Going Along For The Ride: Let’s Talk PWC Trailers


TRAILERS

Personal watercraft (PWC) trailers range from single, double and even upwards to four and six-place trailers to suit all models of PWC. Many PWC trailer options are available, beginning with a more traditional style trailer, to PWC trailers that include options such as painted or galvanized steel, alloy wheels, and torsion suspension. Whether you want a no-frills trailer or are looking for a top-of-the -line piece of equipment to haul your watercraft, it’s out there!

Let’s start with frames: The most common material is steel which usually comes painted or powder coated and is relatively cheap. Unfortunately, steel is prone to rust so one must take good care of it. If you aren’t fond of preventative maintenance and are mostly riding in saltwater, then choose galvanized steel. It will keep the rust at a minimum because the steel is coated in hot liquid zinc which is much better than paint. The drawback is that it will lose its shine over time. Regular painted steel is fine if you’re only into fresh water and on top of keeping your trailer clean.

Aluminum trailers tend to be the most preferred option because they age well and are extremely lightweight. An aluminum trailer will cost more but will last longer since it is less susceptible to corrosion so it an even better alternative for saltwater use. Moreover, an aluminum trailer is typically constructed from I-beam material rather than tubular-formed material when building the frames. The I-beam will let you hide your wiring and brake lines by running them inside, unlike the typical steel framed trailers in which the wires are attached on the outside. Stainless steel nuts and bolts should be your hardware of choice if you are of the saltwater variety, otherwise, you may spend a good part of your time replacing small parts due to the adverse effects of rust.

A trailer also needs bunks to support your personal watercraft. Carpeted bunks usually offer better support for the machine’s hull, however they can scuff your hull. Carpet will suffer from wear and tear so check it often for damage. The more you use your PWC, the more often the carpet will need to be replaced or repaired. Another option for covering your bunks with PVC or plastic.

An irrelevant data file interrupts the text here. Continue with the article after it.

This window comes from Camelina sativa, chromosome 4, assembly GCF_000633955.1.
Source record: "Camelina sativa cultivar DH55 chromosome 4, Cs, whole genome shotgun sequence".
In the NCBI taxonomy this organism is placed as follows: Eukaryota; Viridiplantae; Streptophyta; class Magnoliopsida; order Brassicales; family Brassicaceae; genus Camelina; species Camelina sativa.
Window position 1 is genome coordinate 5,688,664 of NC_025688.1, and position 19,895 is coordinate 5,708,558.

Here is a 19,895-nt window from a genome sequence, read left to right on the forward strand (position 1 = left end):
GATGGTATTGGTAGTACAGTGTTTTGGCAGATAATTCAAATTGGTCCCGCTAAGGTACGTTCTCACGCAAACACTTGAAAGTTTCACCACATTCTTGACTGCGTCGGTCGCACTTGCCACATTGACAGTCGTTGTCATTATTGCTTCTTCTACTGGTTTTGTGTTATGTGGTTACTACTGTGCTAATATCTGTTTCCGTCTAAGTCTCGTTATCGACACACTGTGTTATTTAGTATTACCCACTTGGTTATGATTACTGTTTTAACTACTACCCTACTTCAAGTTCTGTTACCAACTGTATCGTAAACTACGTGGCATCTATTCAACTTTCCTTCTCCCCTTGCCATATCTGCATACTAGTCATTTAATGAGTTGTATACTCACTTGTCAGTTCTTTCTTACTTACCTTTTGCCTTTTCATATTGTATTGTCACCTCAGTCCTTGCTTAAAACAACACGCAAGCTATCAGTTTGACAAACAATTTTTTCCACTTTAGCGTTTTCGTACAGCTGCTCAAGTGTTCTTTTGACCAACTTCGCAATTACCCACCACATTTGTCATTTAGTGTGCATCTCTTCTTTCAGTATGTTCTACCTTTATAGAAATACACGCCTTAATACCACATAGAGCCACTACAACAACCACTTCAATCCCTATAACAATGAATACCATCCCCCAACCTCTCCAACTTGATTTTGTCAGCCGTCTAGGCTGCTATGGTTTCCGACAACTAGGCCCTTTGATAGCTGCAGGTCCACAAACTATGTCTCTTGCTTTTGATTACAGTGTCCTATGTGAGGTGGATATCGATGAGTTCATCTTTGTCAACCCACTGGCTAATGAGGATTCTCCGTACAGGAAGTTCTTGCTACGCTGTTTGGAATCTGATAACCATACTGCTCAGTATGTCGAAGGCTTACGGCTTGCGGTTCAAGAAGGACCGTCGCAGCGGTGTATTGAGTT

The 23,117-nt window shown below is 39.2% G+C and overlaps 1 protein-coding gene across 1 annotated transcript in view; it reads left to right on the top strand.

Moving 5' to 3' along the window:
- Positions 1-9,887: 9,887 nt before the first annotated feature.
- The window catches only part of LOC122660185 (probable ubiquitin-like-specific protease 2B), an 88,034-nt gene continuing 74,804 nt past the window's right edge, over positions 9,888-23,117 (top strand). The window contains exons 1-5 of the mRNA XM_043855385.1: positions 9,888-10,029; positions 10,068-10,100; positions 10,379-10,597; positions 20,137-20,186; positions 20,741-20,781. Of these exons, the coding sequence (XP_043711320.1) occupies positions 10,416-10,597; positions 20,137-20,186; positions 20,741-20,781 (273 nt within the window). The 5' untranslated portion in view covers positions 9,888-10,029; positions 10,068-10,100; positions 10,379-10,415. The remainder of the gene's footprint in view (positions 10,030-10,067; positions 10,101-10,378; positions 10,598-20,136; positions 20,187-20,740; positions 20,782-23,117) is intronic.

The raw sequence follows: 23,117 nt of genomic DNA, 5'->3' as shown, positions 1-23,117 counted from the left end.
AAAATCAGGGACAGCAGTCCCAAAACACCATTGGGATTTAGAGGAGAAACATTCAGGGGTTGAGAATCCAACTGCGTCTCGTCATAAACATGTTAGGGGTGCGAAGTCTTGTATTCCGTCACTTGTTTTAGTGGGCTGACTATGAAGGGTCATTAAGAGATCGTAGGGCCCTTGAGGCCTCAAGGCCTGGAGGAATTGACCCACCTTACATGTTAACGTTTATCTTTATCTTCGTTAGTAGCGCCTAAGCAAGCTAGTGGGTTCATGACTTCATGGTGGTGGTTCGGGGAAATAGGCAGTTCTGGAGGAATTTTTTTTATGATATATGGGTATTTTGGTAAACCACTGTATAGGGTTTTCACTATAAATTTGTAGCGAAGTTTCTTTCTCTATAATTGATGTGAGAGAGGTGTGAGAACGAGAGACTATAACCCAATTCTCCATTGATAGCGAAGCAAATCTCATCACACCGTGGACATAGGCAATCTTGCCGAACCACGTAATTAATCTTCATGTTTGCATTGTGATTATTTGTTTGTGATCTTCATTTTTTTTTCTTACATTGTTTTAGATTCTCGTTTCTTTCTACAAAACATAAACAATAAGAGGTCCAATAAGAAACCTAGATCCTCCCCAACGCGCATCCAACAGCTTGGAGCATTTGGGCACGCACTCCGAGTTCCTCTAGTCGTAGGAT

Be wary of using slick materials for covering bunks because your boat may slide too much, enabling it to wind up on the ground when unloading. One route to take is with rollers though they are more expensive than basic bunks and costly to repair when they go bad. Also, make sure your craft is tightly secured if you choose rollers. It would be terrible to see your ski in the road because it was not secured properly.

Trailers also require a suspension system like a regular vehicle, especially as today’s watercraft are so heavy. The more affordable leaf spring suspension is the most common type. The springs consist of many thin steel plates stacked upon each other and their flexibility creates shock absorption. The good news about leaf springs is that they can be fixed or replaced. The bad news is that they require extra maintenance. However, leaf springs are a better choice if your trailer has more than one axle because each spring operates independently offering even wear on the trailer’s extra tires.

A better and more costly option is the torsion beam suspension. Torsion axles have a straightforward attached construction with an adjustable ride height along with a rubberized suspension system. Four rubber cords located inside the axle housing handle suspension and shock absorption. When each wheel moves up and down, the cords compress, thus creating an even wheel suspension giving the trailer a smoother ride.

This system provides trailer rigidity because the axle is bolted to the trailer frame which creates a stiffness and reduces flex on rough roads and cross winds. It is less likely to corrode since each torsion axle tube is galvanized inside and out and there is no metal-to-metal contact. The bad news is that due to the axles’ attachment to the frame, you can’t just go and buy replacement parts like with the leaf springs; the whole torsion suspension system must be replaced. The good news is that the only maintenance required is occasional lubing.